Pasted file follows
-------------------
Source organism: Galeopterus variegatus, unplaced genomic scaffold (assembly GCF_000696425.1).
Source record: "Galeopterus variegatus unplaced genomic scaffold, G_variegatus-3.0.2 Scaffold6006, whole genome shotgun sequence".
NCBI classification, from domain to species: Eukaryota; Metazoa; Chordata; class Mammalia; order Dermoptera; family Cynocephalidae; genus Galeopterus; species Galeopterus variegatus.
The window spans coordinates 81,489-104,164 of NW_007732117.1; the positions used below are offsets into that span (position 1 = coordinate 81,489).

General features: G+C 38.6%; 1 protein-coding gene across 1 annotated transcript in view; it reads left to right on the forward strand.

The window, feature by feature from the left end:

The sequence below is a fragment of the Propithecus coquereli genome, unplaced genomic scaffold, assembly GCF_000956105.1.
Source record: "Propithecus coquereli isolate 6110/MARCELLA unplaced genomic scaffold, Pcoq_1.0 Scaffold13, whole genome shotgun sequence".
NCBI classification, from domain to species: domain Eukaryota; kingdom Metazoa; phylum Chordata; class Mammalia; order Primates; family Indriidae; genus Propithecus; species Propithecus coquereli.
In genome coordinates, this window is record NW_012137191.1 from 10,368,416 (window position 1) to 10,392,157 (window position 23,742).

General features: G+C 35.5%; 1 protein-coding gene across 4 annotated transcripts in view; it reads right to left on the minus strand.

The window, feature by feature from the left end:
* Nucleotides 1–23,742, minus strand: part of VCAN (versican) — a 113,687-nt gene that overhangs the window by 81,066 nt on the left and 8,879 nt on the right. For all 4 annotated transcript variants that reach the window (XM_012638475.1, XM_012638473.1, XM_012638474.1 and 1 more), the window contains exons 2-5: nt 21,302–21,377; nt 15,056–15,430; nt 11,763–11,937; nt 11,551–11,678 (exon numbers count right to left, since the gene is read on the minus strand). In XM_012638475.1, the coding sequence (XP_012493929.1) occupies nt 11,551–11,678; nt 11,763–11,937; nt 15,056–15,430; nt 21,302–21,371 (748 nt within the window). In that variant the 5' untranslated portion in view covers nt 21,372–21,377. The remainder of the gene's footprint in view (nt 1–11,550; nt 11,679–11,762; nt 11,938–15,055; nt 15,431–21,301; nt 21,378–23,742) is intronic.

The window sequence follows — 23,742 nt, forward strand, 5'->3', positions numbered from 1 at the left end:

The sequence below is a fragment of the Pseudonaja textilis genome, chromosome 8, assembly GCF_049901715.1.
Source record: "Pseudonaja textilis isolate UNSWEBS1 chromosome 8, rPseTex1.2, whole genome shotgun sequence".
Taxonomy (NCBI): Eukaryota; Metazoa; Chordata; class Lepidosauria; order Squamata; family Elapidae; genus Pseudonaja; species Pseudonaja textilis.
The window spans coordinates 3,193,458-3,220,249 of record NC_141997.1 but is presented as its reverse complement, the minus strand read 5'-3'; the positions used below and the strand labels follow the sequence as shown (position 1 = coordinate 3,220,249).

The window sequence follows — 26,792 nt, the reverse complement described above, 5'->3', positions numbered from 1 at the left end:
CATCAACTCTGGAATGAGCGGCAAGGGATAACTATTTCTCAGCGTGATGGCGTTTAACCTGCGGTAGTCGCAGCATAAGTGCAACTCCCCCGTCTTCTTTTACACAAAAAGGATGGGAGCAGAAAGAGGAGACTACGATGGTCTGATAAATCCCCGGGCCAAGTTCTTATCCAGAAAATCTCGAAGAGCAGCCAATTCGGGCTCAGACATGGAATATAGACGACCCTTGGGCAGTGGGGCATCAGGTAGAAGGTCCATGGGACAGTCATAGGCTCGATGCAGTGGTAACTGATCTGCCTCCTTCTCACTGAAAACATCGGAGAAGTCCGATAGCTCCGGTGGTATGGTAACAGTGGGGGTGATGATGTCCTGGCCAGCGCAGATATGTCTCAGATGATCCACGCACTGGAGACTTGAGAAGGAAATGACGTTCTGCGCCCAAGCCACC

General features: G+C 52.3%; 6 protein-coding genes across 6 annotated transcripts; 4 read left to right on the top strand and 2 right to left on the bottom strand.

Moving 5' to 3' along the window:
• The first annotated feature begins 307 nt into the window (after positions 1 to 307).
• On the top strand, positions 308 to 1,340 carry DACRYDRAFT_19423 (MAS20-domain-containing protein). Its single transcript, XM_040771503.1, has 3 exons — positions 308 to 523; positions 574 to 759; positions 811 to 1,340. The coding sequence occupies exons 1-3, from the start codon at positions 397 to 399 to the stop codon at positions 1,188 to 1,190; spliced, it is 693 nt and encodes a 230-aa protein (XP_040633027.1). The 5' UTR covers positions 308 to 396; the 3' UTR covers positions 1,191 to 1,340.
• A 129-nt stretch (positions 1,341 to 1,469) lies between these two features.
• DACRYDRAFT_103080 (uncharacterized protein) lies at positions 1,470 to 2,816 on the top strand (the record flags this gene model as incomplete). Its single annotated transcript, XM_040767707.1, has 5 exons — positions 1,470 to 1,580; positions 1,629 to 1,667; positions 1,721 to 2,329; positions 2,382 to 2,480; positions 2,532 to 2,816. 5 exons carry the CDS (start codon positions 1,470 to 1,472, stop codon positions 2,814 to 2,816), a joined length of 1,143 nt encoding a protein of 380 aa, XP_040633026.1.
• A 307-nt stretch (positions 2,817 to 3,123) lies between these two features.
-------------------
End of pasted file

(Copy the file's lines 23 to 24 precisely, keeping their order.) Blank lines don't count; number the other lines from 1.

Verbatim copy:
• The first annotated feature begins 307 nt into the window (after positions 1 to 307).
• On the top strand, positions 308 to 1,340 carry DACRYDRAFT_19423 (MAS20-domain-containing protein). Its single transcript, XM_040771503.1, has 3 exons — positions 308 to 523; positions 574 to 759; positions 811 to 1,340. The coding sequence occupies exons 1-3, from the start codon at positions 397 to 399 to the stop codon at positions 1,188 to 1,190; spliced, it is 693 nt and encodes a 230-aa protein (XP_040633027.1). The 5' UTR covers positions 308 to 396; the 3' UTR covers positions 1,191 to 1,340.